The "hamburger society" is in for an even ruder awakening than it experienced in 1978, if the American Meat Institute's predictions are on target.

According to AMI's president, Richard Lyng, by the end of 1979, ground beef, once a cheap substitute for those who could not afford sirloin steak, will cost as much assirloin steak did at the beginning of 1978.

The National Cattlemen's Association has taken strong exception to Lyng's predicition and issued the following statement: "the meat supply is such that we see no basis whatsoever for scare-type speculation that hamburger prices may average 40 to 50 cents per pound hinger in 1979."

At a press conference last week Lyng, who heads the trade association for meat processors, predicted that ground beef, which sells for $1.39 a pound now, will cost 40 to 50 cents more by the end of this year. He also predicted that the price of more expensive cuts of meat would not rise as sharply. He forecast an increase of perhaps 20 cents a pound during 1979.

It isn't often that trade associations in related industries disagree in public. The cattlemen, apparently fear a consumer backlash to higher prices and are anxious to forestall the kind of behaviour the public exhibited in the early 70s.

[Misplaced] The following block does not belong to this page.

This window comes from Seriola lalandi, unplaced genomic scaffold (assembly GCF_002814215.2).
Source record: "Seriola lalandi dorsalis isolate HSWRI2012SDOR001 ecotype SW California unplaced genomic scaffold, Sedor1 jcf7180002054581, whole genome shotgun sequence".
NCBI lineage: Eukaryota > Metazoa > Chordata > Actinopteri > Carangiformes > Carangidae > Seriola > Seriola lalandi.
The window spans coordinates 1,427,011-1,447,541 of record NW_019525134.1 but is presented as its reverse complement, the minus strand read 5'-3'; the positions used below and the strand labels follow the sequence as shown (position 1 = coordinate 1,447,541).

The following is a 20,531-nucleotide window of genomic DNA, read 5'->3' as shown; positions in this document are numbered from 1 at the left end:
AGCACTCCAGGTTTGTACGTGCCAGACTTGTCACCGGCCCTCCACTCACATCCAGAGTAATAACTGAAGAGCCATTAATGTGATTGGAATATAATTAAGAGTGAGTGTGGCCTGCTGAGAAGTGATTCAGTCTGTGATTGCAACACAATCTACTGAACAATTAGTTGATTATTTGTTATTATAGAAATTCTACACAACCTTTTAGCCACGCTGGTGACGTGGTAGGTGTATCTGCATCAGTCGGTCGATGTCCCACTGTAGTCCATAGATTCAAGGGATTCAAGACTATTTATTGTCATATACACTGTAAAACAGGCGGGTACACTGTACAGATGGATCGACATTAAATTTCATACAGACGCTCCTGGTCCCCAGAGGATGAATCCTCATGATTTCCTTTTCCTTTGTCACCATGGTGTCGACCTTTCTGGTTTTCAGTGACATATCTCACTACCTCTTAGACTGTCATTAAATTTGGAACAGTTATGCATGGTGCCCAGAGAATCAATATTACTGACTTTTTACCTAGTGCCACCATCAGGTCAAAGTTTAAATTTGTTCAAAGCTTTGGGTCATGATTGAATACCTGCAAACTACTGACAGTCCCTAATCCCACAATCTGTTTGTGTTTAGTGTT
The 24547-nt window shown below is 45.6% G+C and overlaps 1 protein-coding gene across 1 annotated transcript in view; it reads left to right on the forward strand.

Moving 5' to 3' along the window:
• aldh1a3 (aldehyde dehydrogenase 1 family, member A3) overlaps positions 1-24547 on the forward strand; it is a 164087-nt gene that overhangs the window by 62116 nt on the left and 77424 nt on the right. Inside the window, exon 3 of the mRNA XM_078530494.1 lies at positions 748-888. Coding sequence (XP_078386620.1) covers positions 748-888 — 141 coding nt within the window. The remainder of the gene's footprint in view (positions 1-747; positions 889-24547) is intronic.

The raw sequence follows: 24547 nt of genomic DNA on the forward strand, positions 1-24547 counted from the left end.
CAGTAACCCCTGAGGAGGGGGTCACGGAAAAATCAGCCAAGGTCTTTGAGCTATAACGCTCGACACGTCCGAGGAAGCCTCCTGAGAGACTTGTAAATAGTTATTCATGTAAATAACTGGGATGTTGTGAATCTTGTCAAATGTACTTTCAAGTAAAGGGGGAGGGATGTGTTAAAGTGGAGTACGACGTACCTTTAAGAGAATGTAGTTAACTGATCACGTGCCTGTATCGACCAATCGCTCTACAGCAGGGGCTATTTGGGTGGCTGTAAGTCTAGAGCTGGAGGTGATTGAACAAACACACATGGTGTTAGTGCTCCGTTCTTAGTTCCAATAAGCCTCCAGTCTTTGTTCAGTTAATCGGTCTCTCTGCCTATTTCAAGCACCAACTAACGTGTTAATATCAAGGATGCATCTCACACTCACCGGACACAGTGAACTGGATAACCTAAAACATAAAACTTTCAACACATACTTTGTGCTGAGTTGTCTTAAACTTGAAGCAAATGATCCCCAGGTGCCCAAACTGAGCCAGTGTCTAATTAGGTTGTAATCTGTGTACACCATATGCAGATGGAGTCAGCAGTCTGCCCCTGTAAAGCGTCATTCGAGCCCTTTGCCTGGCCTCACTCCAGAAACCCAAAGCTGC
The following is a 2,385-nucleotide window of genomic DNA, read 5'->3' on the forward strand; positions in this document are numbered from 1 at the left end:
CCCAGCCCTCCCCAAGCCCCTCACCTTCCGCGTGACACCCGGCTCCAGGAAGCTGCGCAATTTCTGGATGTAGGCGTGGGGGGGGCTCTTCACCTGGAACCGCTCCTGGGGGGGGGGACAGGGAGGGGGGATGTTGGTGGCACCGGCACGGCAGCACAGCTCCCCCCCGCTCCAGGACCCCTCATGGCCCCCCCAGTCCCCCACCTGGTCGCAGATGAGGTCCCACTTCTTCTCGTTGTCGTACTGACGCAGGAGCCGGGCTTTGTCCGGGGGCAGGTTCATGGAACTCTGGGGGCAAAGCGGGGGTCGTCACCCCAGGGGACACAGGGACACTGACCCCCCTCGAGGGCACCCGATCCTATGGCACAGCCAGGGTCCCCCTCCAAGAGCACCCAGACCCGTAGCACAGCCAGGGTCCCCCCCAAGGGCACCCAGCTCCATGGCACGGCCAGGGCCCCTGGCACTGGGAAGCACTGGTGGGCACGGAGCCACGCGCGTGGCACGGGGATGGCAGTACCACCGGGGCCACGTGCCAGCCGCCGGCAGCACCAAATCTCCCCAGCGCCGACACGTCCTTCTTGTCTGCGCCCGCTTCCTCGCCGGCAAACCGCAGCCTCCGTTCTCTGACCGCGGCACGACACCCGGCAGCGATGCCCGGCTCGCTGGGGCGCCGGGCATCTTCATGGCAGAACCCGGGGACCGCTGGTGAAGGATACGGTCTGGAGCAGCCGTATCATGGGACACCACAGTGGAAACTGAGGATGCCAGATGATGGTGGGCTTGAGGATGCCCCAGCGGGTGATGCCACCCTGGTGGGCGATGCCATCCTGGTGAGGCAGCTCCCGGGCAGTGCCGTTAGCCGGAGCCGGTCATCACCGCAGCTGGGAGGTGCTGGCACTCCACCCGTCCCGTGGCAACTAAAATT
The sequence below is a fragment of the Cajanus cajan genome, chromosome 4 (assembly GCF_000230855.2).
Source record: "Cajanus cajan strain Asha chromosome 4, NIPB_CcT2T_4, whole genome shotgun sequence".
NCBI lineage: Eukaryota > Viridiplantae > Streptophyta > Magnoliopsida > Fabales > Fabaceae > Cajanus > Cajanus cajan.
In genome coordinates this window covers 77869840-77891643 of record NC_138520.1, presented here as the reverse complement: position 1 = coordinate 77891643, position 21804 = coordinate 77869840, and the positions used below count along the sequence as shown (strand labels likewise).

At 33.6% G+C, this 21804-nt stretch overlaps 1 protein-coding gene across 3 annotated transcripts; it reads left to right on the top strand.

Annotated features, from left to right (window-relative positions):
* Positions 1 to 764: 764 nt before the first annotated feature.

When beff prices began to rise in 1973, and the public boycotted the beff counter, prices fell. Some cattle raisers went out of business or liquidated their breeding stocks. The reeders, old cows and bulls, became hamburger; so the liquidation resulted in a glut of ground beef and low prices.Now that the oversupply of old cows and bulls has dried up, the supply of hamburger meat has, too. Hence the increasingly high prices.

As a result, yearly per capita consumption of beef is expected to drop to a nine-year low, 113 pounds a year. That's more than 16 pounds below the 1976 high. Overall consumption of red meat and poultry is expected to be at a four-year low.

The last time this happened, a meat extender called textured vegetable protein began to appear in packages on grocery shelves and was mixed in with ground beef sold at the meat counter. It has all but disappeared as a separate product on the shelves or as a ground beef stretcher, though it is used increasingly as a cheap substitute in prepared foods.